The workers who will have nothing to support their families will join the protests.
Coordinator of the “European Belaruis” civil campaign Yauhen Afnahel said this in an interview to Charter97.org.
- How was your yet another 15-day arrest? How do you feel?
- I’m okay, not better but not worse than after all the previous arrests. As for these 15 days, I would like to mention the same facts that other activists talked about. The inmates were’t taken for a walk every day, and there were 5-6 people sometimes in a cell which admits 4. The police confiscated pens and notebooks, not just ordinary guards, but the bosses.
- Prison is often a good cross-section of the moods in a society: how did people in the cell assess the situation in the country?
- During the arrest, more than 15 people passed through my cell. They were not bums, but ordinary citizens of Minsk, detained for catching sight of the police in a state of intoxication. All of them in one way or other experienced lawlessness and infringements during detentions and courts. During the trials of opposition activists, the authorities are trying to create at least an appearance of legality. The ordinary people’s trials usually last for a couple of minutes - a person calls their name, and the judge tells the amount of the fine or the term of the arrest. No one remembers witnesses, studying case materials and other legal formalities. It is clear that with this attitude, there can be no supporters of the authorities among the prisoners.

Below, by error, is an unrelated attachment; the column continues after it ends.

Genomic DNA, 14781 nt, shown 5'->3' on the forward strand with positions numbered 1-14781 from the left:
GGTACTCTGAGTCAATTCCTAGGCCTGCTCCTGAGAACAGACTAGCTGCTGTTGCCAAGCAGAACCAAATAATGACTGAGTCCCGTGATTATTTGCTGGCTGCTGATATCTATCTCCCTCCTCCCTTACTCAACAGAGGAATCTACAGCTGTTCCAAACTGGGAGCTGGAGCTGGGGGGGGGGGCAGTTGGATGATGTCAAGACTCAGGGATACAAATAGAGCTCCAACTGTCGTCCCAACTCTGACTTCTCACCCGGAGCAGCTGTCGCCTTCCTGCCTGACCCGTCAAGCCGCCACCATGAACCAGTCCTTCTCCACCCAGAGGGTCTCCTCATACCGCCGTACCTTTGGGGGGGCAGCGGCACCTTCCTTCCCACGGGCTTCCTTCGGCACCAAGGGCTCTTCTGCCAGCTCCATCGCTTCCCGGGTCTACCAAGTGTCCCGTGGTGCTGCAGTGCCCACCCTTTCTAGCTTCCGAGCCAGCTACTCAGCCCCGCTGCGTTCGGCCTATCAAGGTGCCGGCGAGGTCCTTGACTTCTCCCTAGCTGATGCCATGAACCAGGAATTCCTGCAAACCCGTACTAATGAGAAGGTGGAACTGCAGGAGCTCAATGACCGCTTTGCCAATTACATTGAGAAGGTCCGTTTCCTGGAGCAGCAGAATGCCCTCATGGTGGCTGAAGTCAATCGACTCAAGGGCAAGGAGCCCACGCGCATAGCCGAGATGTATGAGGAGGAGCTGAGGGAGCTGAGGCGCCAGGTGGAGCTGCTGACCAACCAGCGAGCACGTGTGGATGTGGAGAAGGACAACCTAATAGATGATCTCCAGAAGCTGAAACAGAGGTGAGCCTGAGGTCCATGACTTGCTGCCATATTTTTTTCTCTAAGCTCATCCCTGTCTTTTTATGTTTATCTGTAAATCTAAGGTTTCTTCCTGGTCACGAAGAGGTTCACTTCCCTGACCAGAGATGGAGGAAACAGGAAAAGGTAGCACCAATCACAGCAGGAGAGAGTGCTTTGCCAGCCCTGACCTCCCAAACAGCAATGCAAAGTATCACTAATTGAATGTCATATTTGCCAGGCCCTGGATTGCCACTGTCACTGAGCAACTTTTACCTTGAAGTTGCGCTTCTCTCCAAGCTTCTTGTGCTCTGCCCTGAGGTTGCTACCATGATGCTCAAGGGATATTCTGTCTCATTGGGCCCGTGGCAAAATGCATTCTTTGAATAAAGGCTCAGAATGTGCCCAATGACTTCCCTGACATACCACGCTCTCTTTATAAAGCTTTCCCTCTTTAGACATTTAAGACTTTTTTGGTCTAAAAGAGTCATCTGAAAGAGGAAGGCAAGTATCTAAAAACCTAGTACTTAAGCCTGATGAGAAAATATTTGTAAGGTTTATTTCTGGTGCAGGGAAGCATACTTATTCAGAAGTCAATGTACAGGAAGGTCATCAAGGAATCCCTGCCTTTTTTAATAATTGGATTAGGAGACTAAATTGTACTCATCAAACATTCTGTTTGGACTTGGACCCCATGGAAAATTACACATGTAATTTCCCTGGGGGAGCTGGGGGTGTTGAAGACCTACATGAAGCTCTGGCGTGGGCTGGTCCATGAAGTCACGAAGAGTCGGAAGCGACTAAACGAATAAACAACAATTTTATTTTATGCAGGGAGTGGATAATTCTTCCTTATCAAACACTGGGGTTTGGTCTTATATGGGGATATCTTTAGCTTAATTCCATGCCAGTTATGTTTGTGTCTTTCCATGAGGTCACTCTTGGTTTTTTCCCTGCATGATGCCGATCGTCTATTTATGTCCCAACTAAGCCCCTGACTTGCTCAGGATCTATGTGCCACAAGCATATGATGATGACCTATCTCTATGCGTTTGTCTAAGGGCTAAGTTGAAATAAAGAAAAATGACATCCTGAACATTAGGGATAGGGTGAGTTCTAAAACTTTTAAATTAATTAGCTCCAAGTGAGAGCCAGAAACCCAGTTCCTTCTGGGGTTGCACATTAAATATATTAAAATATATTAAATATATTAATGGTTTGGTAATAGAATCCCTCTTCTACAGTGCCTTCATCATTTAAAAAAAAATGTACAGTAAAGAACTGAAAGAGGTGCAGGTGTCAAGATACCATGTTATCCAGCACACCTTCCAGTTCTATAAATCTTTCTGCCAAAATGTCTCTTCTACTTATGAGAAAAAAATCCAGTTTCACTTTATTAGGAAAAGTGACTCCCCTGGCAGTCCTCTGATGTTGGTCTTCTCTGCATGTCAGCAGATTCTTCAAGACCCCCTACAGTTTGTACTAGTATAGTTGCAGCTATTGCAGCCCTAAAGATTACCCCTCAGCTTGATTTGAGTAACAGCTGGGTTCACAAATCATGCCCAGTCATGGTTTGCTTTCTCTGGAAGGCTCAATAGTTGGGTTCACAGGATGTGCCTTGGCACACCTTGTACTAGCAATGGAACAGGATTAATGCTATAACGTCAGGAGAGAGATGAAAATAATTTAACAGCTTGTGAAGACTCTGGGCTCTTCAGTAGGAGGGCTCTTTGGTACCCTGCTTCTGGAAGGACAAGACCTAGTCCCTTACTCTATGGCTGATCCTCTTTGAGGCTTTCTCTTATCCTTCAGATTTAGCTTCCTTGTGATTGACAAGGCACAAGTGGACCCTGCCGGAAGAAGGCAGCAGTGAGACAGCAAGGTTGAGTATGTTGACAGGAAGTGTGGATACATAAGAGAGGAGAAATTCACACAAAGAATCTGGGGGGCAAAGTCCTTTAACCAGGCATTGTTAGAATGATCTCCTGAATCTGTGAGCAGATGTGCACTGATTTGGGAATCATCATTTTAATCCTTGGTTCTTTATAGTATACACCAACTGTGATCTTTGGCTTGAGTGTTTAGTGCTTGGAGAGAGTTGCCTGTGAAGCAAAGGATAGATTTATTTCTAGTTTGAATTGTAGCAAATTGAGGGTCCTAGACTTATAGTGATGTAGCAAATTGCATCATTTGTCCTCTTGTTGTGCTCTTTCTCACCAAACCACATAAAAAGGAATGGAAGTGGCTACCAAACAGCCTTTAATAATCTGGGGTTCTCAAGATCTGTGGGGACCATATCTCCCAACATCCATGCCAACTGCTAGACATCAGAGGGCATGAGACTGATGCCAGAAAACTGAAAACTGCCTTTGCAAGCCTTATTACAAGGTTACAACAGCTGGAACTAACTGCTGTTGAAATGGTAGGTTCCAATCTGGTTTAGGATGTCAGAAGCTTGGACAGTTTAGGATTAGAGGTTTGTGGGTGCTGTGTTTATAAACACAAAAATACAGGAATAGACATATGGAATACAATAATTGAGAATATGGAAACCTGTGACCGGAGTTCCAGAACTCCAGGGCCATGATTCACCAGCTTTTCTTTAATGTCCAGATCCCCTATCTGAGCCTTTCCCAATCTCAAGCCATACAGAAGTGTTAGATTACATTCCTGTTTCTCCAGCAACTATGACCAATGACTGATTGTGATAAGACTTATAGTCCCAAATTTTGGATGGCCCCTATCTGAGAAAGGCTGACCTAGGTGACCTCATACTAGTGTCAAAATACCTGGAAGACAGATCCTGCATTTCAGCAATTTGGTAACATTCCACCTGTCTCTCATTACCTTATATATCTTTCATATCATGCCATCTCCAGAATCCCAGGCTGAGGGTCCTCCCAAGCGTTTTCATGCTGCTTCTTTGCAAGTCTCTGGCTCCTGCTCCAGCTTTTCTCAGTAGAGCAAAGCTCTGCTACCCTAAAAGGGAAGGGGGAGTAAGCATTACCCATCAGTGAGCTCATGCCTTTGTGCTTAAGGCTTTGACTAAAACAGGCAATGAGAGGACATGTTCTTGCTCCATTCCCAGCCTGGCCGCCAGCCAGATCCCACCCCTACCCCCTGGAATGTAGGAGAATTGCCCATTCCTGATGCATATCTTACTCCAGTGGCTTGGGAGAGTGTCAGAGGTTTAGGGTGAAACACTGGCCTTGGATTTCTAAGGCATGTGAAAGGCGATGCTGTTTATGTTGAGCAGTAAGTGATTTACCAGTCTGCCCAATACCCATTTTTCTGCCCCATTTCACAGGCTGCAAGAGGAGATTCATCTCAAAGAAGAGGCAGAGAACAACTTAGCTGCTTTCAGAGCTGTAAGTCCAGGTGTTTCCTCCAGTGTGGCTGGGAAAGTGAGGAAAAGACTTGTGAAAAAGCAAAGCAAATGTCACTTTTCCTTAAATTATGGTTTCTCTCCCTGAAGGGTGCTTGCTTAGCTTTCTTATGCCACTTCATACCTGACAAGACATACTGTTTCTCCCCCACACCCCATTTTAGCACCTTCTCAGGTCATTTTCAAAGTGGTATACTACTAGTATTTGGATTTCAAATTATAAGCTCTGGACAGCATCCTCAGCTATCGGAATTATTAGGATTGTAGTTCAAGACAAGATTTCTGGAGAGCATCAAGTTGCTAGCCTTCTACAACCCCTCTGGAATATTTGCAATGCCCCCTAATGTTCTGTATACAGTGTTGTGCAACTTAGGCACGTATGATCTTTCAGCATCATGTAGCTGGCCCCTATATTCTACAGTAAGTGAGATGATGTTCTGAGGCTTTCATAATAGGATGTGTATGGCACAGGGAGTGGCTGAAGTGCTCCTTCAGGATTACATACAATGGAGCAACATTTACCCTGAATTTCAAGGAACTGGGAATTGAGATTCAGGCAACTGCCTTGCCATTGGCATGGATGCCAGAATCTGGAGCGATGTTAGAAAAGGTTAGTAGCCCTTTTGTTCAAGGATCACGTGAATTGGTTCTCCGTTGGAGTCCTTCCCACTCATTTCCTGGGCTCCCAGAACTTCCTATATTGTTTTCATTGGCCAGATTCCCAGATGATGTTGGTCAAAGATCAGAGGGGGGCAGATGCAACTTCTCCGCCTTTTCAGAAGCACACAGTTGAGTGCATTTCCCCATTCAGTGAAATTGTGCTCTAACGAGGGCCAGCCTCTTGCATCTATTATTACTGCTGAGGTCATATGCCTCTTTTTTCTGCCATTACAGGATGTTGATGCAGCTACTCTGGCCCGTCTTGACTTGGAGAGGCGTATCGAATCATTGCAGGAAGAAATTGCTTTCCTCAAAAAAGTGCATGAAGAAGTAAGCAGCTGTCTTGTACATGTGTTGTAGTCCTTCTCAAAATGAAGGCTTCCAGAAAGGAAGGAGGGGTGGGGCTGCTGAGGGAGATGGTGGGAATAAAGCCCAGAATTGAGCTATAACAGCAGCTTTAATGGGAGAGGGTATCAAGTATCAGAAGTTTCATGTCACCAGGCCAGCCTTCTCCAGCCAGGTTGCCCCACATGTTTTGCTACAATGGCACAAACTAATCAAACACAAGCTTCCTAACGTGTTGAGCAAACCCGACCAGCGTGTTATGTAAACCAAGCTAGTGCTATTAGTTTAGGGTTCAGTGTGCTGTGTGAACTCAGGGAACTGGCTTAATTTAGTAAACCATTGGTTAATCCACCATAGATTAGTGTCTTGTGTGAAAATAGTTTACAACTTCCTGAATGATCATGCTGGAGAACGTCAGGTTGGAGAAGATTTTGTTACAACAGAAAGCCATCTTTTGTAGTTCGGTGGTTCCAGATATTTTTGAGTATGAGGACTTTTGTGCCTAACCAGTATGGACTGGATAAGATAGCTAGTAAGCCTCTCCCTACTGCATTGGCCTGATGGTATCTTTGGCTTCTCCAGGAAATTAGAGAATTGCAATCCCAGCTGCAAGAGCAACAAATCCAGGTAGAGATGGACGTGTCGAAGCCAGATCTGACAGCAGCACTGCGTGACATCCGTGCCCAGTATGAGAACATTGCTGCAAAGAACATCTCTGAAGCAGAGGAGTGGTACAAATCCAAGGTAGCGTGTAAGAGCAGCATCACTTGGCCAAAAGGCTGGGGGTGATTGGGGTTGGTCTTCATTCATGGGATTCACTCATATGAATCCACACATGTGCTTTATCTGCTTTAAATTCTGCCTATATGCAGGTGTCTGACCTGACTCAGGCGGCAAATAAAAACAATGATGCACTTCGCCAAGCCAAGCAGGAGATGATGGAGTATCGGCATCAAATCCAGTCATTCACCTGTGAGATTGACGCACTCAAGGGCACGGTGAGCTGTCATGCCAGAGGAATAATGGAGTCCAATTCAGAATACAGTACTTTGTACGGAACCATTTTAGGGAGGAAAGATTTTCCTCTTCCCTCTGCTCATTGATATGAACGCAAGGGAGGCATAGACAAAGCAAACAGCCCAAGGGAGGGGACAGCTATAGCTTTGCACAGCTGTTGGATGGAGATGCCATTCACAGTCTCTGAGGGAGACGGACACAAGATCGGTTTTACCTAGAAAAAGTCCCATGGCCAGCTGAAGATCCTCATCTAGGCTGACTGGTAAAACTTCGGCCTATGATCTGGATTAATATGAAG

Almost always, oppositionists tell the inmates about how important it is to resist the lawlessness of the police and officials, at least to write complaints or to report to the media about their illegal actions, during the arrests. This time I managed to demonstrate that it works.
The whole prison was discussing the information on how a doctor, replying to the plea of one of the inmates to disinfect her mattress, offered to “pour [her] with gasoline and burn down”.
Soon after that case, someone passed a newspaper to our cell, in which there was an interview with Uladzimir Niakliaeu, who served a 5-day arrest. He told this story. The next day, on May 16, there was an overall check of the whole prison since early morning. It lasted for 3 hours. For the first time in my arrest, a doctor took rounds in all the cells, asking the inmates about their health condition. They gave us soap, linen, and the disinfecting powder, which many inmates asked for several days. After that, the shiftman took a round, asking in an extremely polite way who was discontent with what, whether there were any claims. In the evening, one of the guards said that the reason for the check was that “the oppositionists distribute some bad rumours”.
- Activists, whose youth came to the late 1990's - early 2000's, remember you as a reliable, inflexible, confident person who believed in victory. You are, let us say, back "in the ranks." What has changed in Belarus? How is the fight different from the one that was 10 years ago?